There was a time, way back in 2011, when a book event used to consist of an author standing in a dusty library or bookshop and droning on about himself and his work, followed by a book signing and a free glass of cheap red wine.
No longer. I have seen the future, and the future is digital.
A few weeks ago I gave a talk on the art of effective story-telling to an audience of BP marketing executives gathered in some corporate venue in London. The hosts, from business-coaching firm Tinder-Box, gave a short introduction about me, then I gave my five-point speech, and it ended with a lively Q&A session. There was even a cartoonist at the event who kindly drew up this great caricature of me. It was a well organised event, like many others I’ve done. The difference was that this time, I did the whole thing without leaving my bedroom here in Barbados.
The setup was simple – on my end it consisted of my laptop propped up on a table, with the webcam directed at my head. On their end, another laptop plugged in to a big screen on which my head was projected while I spoke, presumably with speakers to amplify the sound and fill the room. Between us, a free Skype video connection. They also used a roving microphone to make the Q&A easier, but with a smaller group people could just speak into the computer. If you can show a PowerPoint presentation, you can do a video link. It’s great.
The possibilities are not lost on me. I am a keen traveller and would like to be free to spend time where I want to. My books are published primarily in the UK, but with this setup I could be anywhere in the world and still speak at bookshops, festivals and whatever else my publishers arrange for me. Plus, even when I’m in the UK, I can have a much broader reach. My events for On the Holloway Road were concentrated mainly in London and the south-east, with a few trips to the Midlands being about the extent of my travels. A lot of this was because of logistics – unless you can guarantee a large, enthusiastic crowd, it’s simply not worth travelling for eight hours and staying overnight and having either me or my publisher or the event organiser spending a few hundred pounds on a trip to the other end of the country. Doing it ‘virtually’ opens up new possibilities, to go to small or farflung towns which have probably been bypassed by all but local authors until now.
- Of course, there are downsides as well. Although I could see the audience and they could see me, it was much harder to develop a rapport. The screen put a distance between us, and I couldn’t make eye contact with people individually or see the expression on their faces, or feel that intangible thing, the atmosphere of the event. Usually I take cues from the audience, expanding on points they seem to like, speeding up or moving on when they look bored. That wasn’t possible online. I just went ahead with my speech, feeling nervous about the outcome until the Q&A, when it was easier to gauge the mood from the number of questions they asked and the enthusiasm in the room.
- It was also impossible to do one of the main things I go to these events for, and certainly the part my publisher likes best – the part where people buy from the stack of books on the table in front of me, and I sign copies for them. Of course, any publicity is good publicity, but there’s less of a tangible benefit than in library events, when you see a queue of people buying your book at the end.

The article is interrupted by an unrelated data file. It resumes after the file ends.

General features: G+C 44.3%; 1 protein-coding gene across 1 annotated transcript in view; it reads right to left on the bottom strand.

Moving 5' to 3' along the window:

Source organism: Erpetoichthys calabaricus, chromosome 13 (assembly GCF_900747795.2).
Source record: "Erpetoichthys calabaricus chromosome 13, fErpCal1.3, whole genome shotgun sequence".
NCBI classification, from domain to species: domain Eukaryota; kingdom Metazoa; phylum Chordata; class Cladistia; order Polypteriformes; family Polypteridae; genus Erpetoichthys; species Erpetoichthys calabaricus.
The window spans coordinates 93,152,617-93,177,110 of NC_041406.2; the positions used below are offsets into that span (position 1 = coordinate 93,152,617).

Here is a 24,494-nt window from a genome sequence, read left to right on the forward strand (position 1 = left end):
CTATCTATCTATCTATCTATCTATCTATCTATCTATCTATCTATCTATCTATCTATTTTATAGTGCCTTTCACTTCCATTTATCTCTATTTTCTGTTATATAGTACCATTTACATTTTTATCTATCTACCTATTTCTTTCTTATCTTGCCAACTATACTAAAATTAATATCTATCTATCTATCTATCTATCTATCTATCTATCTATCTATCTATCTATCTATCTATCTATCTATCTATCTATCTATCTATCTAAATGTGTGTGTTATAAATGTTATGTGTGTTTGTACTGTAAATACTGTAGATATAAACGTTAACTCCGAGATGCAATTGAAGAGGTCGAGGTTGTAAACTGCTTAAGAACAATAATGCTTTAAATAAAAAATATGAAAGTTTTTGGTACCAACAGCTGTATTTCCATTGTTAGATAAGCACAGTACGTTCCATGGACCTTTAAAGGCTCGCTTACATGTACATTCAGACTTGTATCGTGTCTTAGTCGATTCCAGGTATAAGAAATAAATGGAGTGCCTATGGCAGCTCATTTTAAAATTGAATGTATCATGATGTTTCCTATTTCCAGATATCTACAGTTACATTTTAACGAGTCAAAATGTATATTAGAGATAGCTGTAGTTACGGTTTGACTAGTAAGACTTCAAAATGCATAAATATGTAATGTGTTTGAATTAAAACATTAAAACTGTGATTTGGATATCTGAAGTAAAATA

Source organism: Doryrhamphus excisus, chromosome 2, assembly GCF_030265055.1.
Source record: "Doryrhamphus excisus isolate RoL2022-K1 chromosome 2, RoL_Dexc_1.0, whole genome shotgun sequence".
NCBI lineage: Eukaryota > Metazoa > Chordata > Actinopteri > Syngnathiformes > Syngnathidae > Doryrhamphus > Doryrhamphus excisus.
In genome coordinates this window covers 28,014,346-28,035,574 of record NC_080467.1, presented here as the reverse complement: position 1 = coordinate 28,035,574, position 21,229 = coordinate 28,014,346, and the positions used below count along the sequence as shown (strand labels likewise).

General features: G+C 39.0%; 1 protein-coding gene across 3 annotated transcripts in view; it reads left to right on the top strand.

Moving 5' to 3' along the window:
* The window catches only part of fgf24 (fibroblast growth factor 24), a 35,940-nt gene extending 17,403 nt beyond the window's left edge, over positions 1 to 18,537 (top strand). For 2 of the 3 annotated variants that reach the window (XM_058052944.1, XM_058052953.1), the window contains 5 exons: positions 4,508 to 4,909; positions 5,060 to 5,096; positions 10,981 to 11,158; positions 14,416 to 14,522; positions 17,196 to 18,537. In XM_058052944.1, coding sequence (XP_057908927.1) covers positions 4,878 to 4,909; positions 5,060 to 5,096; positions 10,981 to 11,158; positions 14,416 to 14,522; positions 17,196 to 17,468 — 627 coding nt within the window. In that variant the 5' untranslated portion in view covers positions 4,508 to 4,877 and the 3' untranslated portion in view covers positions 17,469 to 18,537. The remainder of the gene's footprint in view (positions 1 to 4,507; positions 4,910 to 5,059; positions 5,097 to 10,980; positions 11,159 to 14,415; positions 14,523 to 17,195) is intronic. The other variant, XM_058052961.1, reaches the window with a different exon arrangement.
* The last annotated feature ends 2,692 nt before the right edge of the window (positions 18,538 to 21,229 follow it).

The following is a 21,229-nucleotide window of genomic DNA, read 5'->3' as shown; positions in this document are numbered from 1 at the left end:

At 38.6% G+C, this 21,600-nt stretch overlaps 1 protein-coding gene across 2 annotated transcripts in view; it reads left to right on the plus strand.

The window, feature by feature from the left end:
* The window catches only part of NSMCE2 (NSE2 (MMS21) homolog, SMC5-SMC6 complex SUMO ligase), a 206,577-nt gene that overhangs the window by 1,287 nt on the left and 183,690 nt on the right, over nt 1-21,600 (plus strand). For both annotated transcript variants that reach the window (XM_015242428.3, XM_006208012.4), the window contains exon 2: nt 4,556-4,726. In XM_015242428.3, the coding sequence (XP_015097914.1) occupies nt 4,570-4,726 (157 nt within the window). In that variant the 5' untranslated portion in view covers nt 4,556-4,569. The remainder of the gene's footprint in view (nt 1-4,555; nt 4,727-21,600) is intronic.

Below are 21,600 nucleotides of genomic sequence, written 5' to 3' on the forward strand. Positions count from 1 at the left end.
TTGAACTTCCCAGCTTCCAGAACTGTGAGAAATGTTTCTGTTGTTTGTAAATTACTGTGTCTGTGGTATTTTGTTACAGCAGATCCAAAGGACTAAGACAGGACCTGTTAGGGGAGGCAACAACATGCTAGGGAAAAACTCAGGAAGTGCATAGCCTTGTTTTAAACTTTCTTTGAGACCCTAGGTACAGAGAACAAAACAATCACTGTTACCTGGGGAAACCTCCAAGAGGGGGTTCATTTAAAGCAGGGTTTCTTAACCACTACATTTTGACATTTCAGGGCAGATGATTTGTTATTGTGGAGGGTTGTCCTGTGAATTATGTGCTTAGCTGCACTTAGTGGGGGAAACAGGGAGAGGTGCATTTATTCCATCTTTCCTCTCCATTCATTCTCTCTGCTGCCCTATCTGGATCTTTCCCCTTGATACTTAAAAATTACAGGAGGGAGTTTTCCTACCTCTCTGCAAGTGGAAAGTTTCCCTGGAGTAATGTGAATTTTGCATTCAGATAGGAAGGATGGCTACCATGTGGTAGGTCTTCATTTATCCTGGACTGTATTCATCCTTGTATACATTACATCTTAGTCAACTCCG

- Finally, there’s no free red wine to sip on at the end (or glug on, depending how nervous you were). It sounds frivolous, but that’s also a favourite part of book events for me. After the formal reading and speech and Q&A, it’s always nice to chat with people individually and under much less pressure. I’ve met very interesting people that way, people who were too shy to ask a question in public but were fascinating one on one. Sometimes I even learnt something new about my own book from these conversations. For all the wonders of Skype, it couldn’t emulate that aspect of the old 2011-style events.
A Few Tips
If you’re planning to do an event like this, here are a few things I learnt:
- Don’t use wireless. On a big screen, even a few technical glitches can look awful. Hook up to a fast, reliable broadband connection using an ethernet cable.
- Don’t use notes. Glancing sideways or down looks terrible on a video – you see people doing it often on Youtube, and it makes them seem unprofessional and sometimes even as if they’re being evasive. You have to look into the webcam all the time. If you really need notes, you could type them up and have them open on your screen, as long as you can juggle that and the Skype window.
- Put the laptop on a solid surface where it won’t move around, and position it so that it’s level with or even slightly higher than your head. Consider your background carefully – people will be staring at it throughout the talk. I sat on a chair with a blank white wall behind me, so that there were no distractions.
- Arrange to call a friend just before the main event, so that you can test the connection and make sure you don’t look stupid (I started out with the computer on my lap, so that it moved around and I loomed over it menacingly – a lot of what I learnt in points 1 to 3 came from this brief rehearsal).
So that’s it. Video links are not new technology by any means, but are still not used as widely as they can be, especially in the bookish world. What do you think? Can you connect with people the same way via a screen as you can in real life? Have you been to an event where someone gave a speech via video link, and what did it feel like? If you’re a writer or public speaker, have you done this sort of speech yourself? Did you experience the same upsides and downsides as me, or do you have a different take?